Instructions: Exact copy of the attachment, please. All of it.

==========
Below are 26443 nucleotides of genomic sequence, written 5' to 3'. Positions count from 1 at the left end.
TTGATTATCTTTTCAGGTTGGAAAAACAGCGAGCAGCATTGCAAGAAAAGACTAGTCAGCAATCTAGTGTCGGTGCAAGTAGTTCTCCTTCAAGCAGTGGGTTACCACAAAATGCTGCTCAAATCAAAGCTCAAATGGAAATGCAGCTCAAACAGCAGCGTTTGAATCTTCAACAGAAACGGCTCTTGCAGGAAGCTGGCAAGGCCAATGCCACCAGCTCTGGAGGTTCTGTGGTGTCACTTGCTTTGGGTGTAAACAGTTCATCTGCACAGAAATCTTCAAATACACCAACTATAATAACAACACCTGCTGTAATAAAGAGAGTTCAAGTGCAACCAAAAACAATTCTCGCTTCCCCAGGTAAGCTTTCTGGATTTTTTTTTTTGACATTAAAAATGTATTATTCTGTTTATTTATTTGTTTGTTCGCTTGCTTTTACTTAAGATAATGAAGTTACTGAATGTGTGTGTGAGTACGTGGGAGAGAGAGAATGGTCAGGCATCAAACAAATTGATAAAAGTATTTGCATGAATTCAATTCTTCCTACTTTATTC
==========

Below are 26443 nucleotides of genomic sequence, written 5' to 3'. Positions count from 1 at the left end.
TTGATTATCTTTTCAGGTTGGAAAAACAGCGAGCAGCATTGCAAGAAAAGACTAGTCAGCAATCTAGTGTCGGTGCAAGTAGTTCTCCTTCAAGCAGTGGGTTACCACAAAATGCTGCTCAAATCAAAGCTCAAATGGAAATGCAGCTCAAACAGCAGCGTTTGAATCTTCAACAGAAACGGCTCTTGCAGGAAGCTGGCAAGGCCAATGCCACCAGCTCTGGAGGTTCTGTGGTGTCACTTGCTTTGGGTGTAAACAGTTCATCTGCACAGAAATCTTCAAATACACCAACTATAATAACAACACCTGCTGTAATAAAGAGAGTTCAAGTGCAACCAAAAACAATTCTCGCTTCCCCAGGTAAGCTTTCTGGATTTTTTTTTTTGACATTAAAAATGTATTATTCTGTTTATTTATTTGTTTGTTCGCTTGCTTTTACTTAAGATAATGAAGTTACTGAATGTGTGTGTGAGTACGTGGGAGAGAGAGAATGGTCAGGCATCAAACAAATTGATAAAAGTATTTGCATGAATTCAATTCTTCCTACTTTATTC